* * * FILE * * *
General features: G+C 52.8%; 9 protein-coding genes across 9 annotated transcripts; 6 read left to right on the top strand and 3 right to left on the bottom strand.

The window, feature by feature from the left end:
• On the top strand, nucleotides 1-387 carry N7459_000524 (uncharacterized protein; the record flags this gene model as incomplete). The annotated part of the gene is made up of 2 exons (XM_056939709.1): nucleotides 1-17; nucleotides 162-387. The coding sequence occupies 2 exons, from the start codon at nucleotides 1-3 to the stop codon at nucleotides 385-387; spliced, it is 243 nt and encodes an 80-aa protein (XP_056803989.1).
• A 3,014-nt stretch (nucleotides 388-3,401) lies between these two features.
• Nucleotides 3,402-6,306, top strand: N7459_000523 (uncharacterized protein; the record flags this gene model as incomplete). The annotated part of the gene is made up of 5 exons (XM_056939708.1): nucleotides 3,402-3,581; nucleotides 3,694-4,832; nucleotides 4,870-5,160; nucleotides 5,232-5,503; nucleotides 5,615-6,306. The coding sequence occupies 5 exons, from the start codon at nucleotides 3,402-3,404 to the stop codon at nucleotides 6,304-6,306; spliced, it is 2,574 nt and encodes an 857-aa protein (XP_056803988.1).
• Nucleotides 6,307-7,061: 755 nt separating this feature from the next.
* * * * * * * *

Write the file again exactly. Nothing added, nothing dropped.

General features: G+C 52.8%; 9 protein-coding genes across 9 annotated transcripts; 6 read left to right on the top strand and 3 right to left on the bottom strand.

The window, feature by feature from the left end:
• On the top strand, nucleotides 1-387 carry N7459_000524 (uncharacterized protein; the record flags this gene model as incomplete). The annotated part of the gene is made up of 2 exons (XM_056939709.1): nucleotides 1-17; nucleotides 162-387. The coding sequence occupies 2 exons, from the start codon at nucleotides 1-3 to the stop codon at nucleotides 385-387; spliced, it is 243 nt and encodes an 80-aa protein (XP_056803989.1).
• A 3,014-nt stretch (nucleotides 388-3,401) lies between these two features.
• Nucleotides 3,402-6,306, top strand: N7459_000523 (uncharacterized protein; the record flags this gene model as incomplete). The annotated part of the gene is made up of 5 exons (XM_056939708.1): nucleotides 3,402-3,581; nucleotides 3,694-4,832; nucleotides 4,870-5,160; nucleotides 5,232-5,503; nucleotides 5,615-6,306. The coding sequence occupies 5 exons, from the start codon at nucleotides 3,402-3,404 to the stop codon at nucleotides 6,304-6,306; spliced, it is 2,574 nt and encodes an 857-aa protein (XP_056803988.1).
• Nucleotides 6,307-7,061: 755 nt separating this feature from the next.